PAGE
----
Scots left their country by the thousands to travel to Australia and North America. Desperate for freedom and an opportunity to fend for themselves, many paid huge fees and suffered under terrible conditions on long voyages. Still, for those who made the trip, freedom and opportunity awaited. In North America, many fought their old English oppressors in the American War of Independence. In recent years, Scottish heritage has been an increasingly important topic, as Clan societies and other organizations have renewed people's interest in their history. An examination of passenger and immigration lists shows many early settlers bearing the name of Fifes: John Fife who settled in Maryland in 1739; Alexander Fife settled in Jamaica in 1774; Isobell Fife and her child settled in New York State in 1775; James Fife settled in Charles Town [Charleston], South Carolina in 1774.

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Motto


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Motto



The motto was originally a war cry or slogan. Mottoes first began to be shown with arms in the 14th and 15th centuries, but were not in general use until the 17th century. Thus the oldest coats of arms generally do not include a motto. Mottoes seldom form part of the grant of arms: Under most heraldic authorities, a motto is an optional component of the coat of arms, and can be added to or changed at will; many families have chosen not to display a motto.

Motto: Virtute et opera
Motto Translation: By virtue and energy.


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Fifes Family Crest Products


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Fifes Family Crest Products




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See Also


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See Also




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Citations


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Citations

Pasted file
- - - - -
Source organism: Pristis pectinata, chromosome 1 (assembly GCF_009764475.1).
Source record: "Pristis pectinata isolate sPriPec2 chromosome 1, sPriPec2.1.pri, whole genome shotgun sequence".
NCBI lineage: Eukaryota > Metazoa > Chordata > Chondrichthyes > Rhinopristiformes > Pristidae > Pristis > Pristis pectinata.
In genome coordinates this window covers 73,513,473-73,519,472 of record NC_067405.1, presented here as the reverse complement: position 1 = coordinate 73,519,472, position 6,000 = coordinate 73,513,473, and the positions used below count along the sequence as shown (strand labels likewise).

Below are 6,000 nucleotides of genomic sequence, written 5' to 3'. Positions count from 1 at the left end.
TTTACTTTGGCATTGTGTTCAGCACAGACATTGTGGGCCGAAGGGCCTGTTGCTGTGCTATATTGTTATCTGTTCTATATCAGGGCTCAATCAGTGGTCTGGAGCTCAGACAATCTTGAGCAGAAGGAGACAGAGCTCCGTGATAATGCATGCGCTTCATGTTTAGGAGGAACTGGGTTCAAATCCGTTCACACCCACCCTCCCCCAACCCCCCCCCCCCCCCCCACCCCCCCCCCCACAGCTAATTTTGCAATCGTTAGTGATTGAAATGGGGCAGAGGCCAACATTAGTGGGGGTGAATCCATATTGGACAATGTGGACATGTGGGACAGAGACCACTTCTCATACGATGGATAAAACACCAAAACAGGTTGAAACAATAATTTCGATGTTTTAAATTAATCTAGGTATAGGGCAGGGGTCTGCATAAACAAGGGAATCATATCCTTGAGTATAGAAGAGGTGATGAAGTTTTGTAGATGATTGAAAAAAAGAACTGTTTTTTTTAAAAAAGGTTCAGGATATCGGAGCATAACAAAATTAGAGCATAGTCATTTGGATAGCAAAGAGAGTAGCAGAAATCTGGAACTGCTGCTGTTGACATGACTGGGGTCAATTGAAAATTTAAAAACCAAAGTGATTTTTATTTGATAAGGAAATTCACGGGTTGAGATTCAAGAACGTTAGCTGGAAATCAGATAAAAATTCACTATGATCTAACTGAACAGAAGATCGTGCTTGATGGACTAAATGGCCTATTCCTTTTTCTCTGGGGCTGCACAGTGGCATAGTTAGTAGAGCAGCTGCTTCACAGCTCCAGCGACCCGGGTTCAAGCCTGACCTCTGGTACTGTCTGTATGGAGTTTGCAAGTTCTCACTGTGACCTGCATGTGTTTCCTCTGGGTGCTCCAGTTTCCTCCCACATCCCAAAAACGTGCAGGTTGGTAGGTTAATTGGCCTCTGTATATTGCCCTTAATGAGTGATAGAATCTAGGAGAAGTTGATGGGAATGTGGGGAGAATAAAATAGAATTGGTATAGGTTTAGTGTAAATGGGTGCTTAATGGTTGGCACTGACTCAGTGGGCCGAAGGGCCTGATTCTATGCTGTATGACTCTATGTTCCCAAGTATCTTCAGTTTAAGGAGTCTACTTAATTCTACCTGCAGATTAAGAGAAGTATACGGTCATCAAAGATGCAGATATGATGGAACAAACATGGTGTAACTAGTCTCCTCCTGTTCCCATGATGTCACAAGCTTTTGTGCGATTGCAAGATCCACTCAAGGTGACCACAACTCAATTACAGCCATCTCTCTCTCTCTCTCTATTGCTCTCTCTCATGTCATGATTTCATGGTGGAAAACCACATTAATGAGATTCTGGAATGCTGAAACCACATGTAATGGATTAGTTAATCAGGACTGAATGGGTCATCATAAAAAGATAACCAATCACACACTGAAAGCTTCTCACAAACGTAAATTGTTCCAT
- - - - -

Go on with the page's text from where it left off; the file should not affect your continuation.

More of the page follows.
Other References

    1. Burke, John Bernard Ed. The Roll of Battle Abbey. Baltimore: Genealogical Publishing. Print.
    2. Weis, Frederick Lewis, Walter Lee Sheppard and David Faris. Ancestral Roots of Sixty Colonists Who Came to New England Between 1623 and 1650 7th Edition. Baltimore: Genealogical Publishing, 1992. Print. (ISBN 0806313676).
    3. Magnusson, Magnus. Chambers Biographical Dictionary 5th edition. Edinburgh: W & R Chambers, 1990. Print.
    4. Chadwick, Nora Kershaw and J.X.W.P Corcoran. The Celts. London: Penguin, 1970. Print. (ISBN 0140212116).
    5. Dorward, David. Scottish Surnames. Glasgow: Harper Collins, 1995. Print.
    6. The Norman People and Their Existing Descendants in the British Dominions and the United States Of America. Baltimore: Genealogical Publishing, 1975. Print. (ISBN 0-8063-0636-X).
    7. Colletta, John P. They Came In Ships. Salt Lake City: Ancestry, 1993. Print.
    8. Leyburn, James Graham. The Scotch-Irish A Social History. Chapel Hill: UNC Press, 1962. Print. (ISBN 0807842591).
    9. Holt, J.C. Ed. Domesday Studies. Woodbridge: Boydell, 1987. Print. (ISBN 0-85115-477-8).
    10. Robb H. Amanda and Andrew Chesler. Encyclopedia of American Family Names. New York: Haper Collins, 1995. Print. (ISBN 0-06-270075-8).
    11. ...

    The Fifes Family Crest was acquired from the Houseofnames.com archives. The Fifes Family Crest was drawn according to heraldic standards based on published blazons. We generally include the oldest published family crest once associated with each surname.

    This page was last modified on 7 January 2013 at 10:26.